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Abstract Several onshore concessions, currently under exploration by ADNOC, consist of tight laterally variable reservoirs that pose a significant challenge during the evaluation phase of exploration. Most tight hydrocarbon-bearing formations require fracture stimulation. As such, the evaluation phase of these resources comprises not only the characterisation of reservoir rock properties using petrophysical analysis but, crucially, the construction of 1-D Mechanical Earth Models which underpin the identification of stimulation intervals for both vertical and horizontal well completions. The 1-D MEMs discussed here were provided by different vendors and have been calibrated against interval pressure tests, that included standard "wet" straddle packer microfractures and novel "dry" Sleeve-Fracture tests. The microfracture test data used to calibrate the MEMs were obtained from different depth intervals in onshore Abu Dhabi E&A wells and exhibit non-ideal pressure decline "shut-in" behavior. This required re-analysis using different interpretation methods to identify the lower bound fracture closure pressures and minimum stress magnitudes. The identification of stimulation intervals from the 1-D MEMs highlighted the uncertainty in the minimum stress magnitude estimations from both the log-based models, and the microfrac interpretations. The uncertainty in the log-based minimum horizontal stresses can exceed 0.15 psi/ft (>17%), even after calibration with the microfracture tests. The uncertainty in the fracture closure pressure obtained from the microfracture test can also be as large as 1,600 psi (0.22 psi/ft and 30%). The identification of the sources of the uncertainty, their quantification and the re-evaluation of microfracture tests fed directly into updated 1-D MEMs, which led to improved recommendations for optimised injectivity tests and acid fracturing treatments. This, in turn, has translated into a successful fluid sampling and production appraisal programme.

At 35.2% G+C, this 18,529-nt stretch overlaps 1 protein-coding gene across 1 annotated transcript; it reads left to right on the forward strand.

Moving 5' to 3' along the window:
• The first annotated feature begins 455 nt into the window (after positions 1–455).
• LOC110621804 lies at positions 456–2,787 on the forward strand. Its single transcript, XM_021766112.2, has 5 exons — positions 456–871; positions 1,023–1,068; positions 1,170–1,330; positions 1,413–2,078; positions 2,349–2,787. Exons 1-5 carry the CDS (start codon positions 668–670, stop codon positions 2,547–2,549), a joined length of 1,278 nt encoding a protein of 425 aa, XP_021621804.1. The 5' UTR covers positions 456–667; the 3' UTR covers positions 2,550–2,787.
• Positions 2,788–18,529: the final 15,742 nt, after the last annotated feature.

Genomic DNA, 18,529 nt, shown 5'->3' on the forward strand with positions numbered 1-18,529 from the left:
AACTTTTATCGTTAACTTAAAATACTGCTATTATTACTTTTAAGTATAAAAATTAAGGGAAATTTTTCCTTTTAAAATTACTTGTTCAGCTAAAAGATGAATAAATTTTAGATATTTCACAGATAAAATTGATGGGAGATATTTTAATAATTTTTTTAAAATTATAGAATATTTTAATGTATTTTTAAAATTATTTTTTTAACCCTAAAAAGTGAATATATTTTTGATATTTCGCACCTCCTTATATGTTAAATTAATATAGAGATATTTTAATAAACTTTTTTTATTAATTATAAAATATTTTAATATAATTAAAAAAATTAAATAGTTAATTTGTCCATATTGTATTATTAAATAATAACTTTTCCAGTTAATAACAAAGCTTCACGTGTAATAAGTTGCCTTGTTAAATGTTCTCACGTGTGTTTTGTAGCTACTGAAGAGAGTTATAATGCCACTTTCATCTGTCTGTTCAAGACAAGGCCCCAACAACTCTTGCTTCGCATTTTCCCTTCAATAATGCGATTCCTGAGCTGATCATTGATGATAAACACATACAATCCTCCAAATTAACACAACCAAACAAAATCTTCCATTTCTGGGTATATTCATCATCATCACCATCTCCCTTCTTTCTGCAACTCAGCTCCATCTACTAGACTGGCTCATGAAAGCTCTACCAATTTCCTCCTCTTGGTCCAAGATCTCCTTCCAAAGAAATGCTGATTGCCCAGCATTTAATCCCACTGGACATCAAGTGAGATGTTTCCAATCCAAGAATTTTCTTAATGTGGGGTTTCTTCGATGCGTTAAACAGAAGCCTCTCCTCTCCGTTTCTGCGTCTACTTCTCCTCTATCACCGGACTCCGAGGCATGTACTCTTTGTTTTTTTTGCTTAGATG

Abstract The Antrim Shale of the Michigan Basin has been an active gas play with over 3,500 wells drilled over the last 5 years. There is substantial evidence that the Antrim must be fracture stimulated to be economical and that two-stage treatments provide the best results. However, due to the shallow depths (500-2300 ft) and naturally fractured nature of the Antrim fracture geometry is complex, and determination of optimal fracture treatments is not straight forward. Because historical field comparisons did not provide insight on the optimal fracture treatments, the Gas Research Institute (GRI) instituted a field-based project for the specific purpose of evaluating the geometry of hydraulic fractures in the Antrim. Open- and cased-hole tests were performed on two separate Antrim wells - a shallow producer (600+/- ft) and a deep producer (1550 +/- ft). Open-hole testing and data collection consisted of in-situ stress and mechanical property testing with Halliburton's THETM Tool (9 tests) and a detailed suite of geophysical logs including dipole sonic logs and natural fracture detection logs. Cased-hole testing consisted of pre- and post-fracture injection/falloff tests, minifracture treatments, multiple isotope tracer and tracer logs. and treating pressure and production data analysis. Analysis of open- and cased-hole data from the shallow and deep wells suggests that subvertical fractures are being created and are probably following existing natural fracture planes. The shallow depths, low in-situ stresses, and extremely fractured nature of the Antrim probably results in the preferential opening of existing fractures instead of the creation of new fracture planes. As a result, the creation of multiple fractures and severe near wellbore tortuosity is likely. Therefore, the natural fractures are responsible for increased leakoff and will greatly impact created fracture geometry. The results also suggest that creating long propped hydraulic fractures in the Antrim is not likely due to the creation of multiple fractures. Introduction The Antrim Shale play in the Michigan Basin has been one oil, the most active plays in recent years with over 500 well completions in 1993 alone. Antrim gas production has increased dramatically, rising from about 10 Bscf/year in 1988 to over 90 Bscf/year in 1993. In 1992. GRI initiated a field-based program to advance competition technology in the Antrim. The research has four primary objectives: increasing the effectiveness of fracture stimulations, developing methods for screening restimulation candidates, identifying optimal recompletion candidates and procedures, and improving the understanding of the Antrim reservoir. This paper focuses on the testing performed to better understand how hydraulic fractures grow in the Antrim for the purpose of optimizing stimulation results. For this project, a cooperative well program was implemented with two active Antrim producers (See Fig 1). The Trader D2-25, a deep Antrim test well, was drilled in cooperation with HRF E&P and Chevron USA in Alcona Co, Michigan. The Hyder 2–26, a shallow Antrim well, was drilled in cooperation with Terra Energy in Montmorency Co, Michigan. The deeper COOP well was completed in the Antrim at a depth of about 1550 ft whereas the shallow COOP well was completed in the Antrim at a depth of about 600 ft. Two wells with different completion depths were selected to investigate if fracture geometry changes with depth. In the remainder of this paper, we provide a brief background on the Antrim, discuss current stimulation practices in the Antrim, and summarize the testing and results of the research program. P. 343